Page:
- The first printed reference to a Christmas tree was in 1531 in Germany. f
- Approximately 30-35 million real (living) Christmas trees are sold each year in the U.S. b
- Christmas is a contraction of “Christ’s Mass,” which is derived from the Old English Cristes mæsse (first recorded in 1038). The letter “X” in Greek is the first letter of Christ, and “Xmas” has been used as an abbreviation for Christmas since the mid 1500s. c
- In 1962, the first Christmas postage stamp was issued in the United States. f
- In Germany, Heiligabend, or Christmas Eve, is said to be a magical time when the pure in heart can hear animals talking. f
- The Viking god Odin is one precursor to the modern Santa Claus. According to myth, Odin rode his flying horse, Sleipnir (a precursor to Santa’s reindeer), who had eight legs. In the winter, Odin gave out both gifts and punishments, and children would fill their boots or stockings with treats for Sleipnir. d
- The earliest known Christmas tree decorations were apples. At Christmastime, medieval actors would use apples to decorate paradise trees (usually fir trees) during “Paradise Plays,” which were plays depicting Adam and Eve’s creation and fall. d
- Commissioned by Sir Henry Cole (1808-1883), British illustrator John Callcott Horsley (1817-1903) invented the first Christmas card in 1843. f
- According to the United Nations Children’s Fund (UNICEF), there are 2,106 million children under age 18 in the world. If there are on average 2.5 children per household, Santa would have to make 842 million stops on Christmas Eve, traveling 221 million miles. To reach all 842 million stops, Santa would need to travel between houses in 2/10,000 second, which means he would need to accelerate 12.19 million miles (20.5 billion meters) per second on each stop. The force of this acceleration would reduce Santa to “chunky salsa.” g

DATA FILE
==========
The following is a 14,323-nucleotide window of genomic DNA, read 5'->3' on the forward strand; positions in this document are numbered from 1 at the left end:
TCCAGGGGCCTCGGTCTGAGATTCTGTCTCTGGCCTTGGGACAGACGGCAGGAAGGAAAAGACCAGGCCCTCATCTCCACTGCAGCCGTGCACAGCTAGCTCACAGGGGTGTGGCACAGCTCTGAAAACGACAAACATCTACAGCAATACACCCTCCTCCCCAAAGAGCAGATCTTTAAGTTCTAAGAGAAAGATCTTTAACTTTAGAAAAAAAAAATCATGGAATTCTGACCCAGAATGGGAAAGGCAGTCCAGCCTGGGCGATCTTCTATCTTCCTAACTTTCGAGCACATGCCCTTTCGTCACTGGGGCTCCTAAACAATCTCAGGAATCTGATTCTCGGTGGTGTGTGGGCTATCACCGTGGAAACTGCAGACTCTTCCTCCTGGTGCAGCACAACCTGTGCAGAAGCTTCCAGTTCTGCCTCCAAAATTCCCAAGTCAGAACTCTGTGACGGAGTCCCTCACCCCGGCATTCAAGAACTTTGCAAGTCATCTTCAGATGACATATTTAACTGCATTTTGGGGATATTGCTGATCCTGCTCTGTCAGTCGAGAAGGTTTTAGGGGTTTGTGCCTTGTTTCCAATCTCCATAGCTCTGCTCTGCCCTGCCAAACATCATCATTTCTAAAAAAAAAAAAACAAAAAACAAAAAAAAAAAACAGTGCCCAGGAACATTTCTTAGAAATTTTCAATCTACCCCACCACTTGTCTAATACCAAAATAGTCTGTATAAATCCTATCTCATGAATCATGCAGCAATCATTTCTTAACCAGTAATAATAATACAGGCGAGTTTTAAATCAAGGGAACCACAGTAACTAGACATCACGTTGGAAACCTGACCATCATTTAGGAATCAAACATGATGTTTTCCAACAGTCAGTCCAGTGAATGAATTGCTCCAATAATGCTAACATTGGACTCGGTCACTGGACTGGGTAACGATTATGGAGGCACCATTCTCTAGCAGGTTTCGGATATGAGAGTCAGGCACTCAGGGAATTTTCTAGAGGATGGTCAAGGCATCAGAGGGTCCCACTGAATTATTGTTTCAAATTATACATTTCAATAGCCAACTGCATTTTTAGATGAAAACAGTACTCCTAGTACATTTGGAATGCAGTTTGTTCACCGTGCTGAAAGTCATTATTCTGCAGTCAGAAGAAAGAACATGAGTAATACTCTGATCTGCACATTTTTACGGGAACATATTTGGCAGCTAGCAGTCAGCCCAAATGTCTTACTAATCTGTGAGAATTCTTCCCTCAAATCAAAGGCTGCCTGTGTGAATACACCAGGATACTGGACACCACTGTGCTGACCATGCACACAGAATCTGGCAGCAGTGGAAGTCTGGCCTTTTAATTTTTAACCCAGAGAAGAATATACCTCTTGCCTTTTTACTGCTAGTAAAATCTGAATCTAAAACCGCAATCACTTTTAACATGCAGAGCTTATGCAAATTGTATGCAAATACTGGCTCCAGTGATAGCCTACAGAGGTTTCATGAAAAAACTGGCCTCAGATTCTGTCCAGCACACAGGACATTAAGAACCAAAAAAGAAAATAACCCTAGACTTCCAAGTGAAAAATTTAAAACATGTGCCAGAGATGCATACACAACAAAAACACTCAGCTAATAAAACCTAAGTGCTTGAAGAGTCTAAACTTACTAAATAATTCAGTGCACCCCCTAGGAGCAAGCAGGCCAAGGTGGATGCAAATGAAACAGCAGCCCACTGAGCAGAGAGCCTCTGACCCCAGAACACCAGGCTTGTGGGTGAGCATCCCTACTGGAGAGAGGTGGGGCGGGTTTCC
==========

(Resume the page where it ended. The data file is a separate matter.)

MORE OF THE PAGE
- Christmas purchases account for 1/6 of all retail sales in the U.S. f
a Allen, Linda. 2000. Decking the Halls: The Folklore and Traditions of Christmas Plants. Minocqua, WI: Willow Creek Press.
b “Christmas Trees and More.” University of Illinois Extension. 2010. Accessed: December 6, 2010.
c Collins, Ace. 2003. Stories Behind the Great Traditions of Christmas. Grand Rapids, MI: Zondervan.
d Grossman, John. 2008. Christmas Curiosities: Odd, Dark, and Forgotten Christmas. New York, NY: Stewart, Tabori & Chang
e Guinness Book of World Records. 2008. New York, NY: Bantam Dell.
f Gulevich, Tanya. 2000. Encyclopedia of Christmas. Detroit, MI: Omnigraphics, Inc.
g Highfield, Roger. 1998. The Physics of Christmas: From the Aerodynamics of Reindeer to the Thermodynamics of Turkey. New York, NY: Little, Brown and Company.
h Liebman, Lisa. 2003. Leaving You: The Cultural Meaning of Suicide. Chicago, IL: Ivan R. Dee Publisher.
i Philips, Tom. “Facebook Break-Up Chart Shows That Christmas Is a Relationship Killer.” Metro.co.uk. November 2, 2010. Accessed: November 15, 2010.